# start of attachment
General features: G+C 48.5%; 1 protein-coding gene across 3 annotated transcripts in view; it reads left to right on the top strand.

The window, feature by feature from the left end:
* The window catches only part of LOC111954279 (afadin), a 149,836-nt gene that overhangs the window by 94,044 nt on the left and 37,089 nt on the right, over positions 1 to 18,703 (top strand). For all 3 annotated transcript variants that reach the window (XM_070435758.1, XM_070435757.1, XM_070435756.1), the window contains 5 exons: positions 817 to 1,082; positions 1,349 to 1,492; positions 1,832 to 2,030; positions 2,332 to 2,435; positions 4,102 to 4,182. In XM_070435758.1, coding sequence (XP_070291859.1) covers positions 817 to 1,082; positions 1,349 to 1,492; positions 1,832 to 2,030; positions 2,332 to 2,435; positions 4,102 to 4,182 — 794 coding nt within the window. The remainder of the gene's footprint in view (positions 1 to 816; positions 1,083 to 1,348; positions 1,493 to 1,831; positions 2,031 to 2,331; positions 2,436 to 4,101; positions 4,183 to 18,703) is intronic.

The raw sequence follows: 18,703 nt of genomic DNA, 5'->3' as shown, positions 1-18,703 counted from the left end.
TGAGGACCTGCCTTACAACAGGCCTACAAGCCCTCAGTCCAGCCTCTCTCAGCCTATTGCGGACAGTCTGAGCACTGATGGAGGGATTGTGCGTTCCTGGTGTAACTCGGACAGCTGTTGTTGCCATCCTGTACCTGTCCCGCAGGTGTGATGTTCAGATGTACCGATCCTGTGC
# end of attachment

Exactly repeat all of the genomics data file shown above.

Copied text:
General features: G+C 48.5%; 1 protein-coding gene across 3 annotated transcripts in view; it reads left to right on the top strand.

The window, feature by feature from the left end:
* The window catches only part of LOC111954279 (afadin), a 149,836-nt gene that overhangs the window by 94,044 nt on the left and 37,089 nt on the right, over positions 1 to 18,703 (top strand). For all 3 annotated transcript variants that reach the window (XM_070435758.1, XM_070435757.1, XM_070435756.1), the window contains 5 exons: positions 817 to 1,082; positions 1,349 to 1,492; positions 1,832 to 2,030; positions 2,332 to 2,435; positions 4,102 to 4,182. In XM_070435758.1, coding sequence (XP_070291859.1) covers positions 817 to 1,082; positions 1,349 to 1,492; positions 1,832 to 2,030; positions 2,332 to 2,435; positions 4,102 to 4,182 — 794 coding nt within the window. The remainder of the gene's footprint in view (positions 1 to 816; positions 1,083 to 1,348; positions 1,493 to 1,831; positions 2,031 to 2,331; positions 2,436 to 4,101; positions 4,183 to 18,703) is intronic.

The raw sequence follows: 18,703 nt of genomic DNA, 5'->3' as shown, positions 1-18,703 counted from the left end.
TGAGGACCTGCCTTACAACAGGCCTACAAGCCCTCAGTCCAGCCTCTCTCAGCCTATTGCGGACAGTCTGAGCACTGATGGAGGGATTGTGCGTTCCTGGTGTAACTCGGACAGCTGTTGTTGCCATCCTGTACCTGTCCCGCAGGTGTGATGTTCAGATGTACCGATCCTGTGC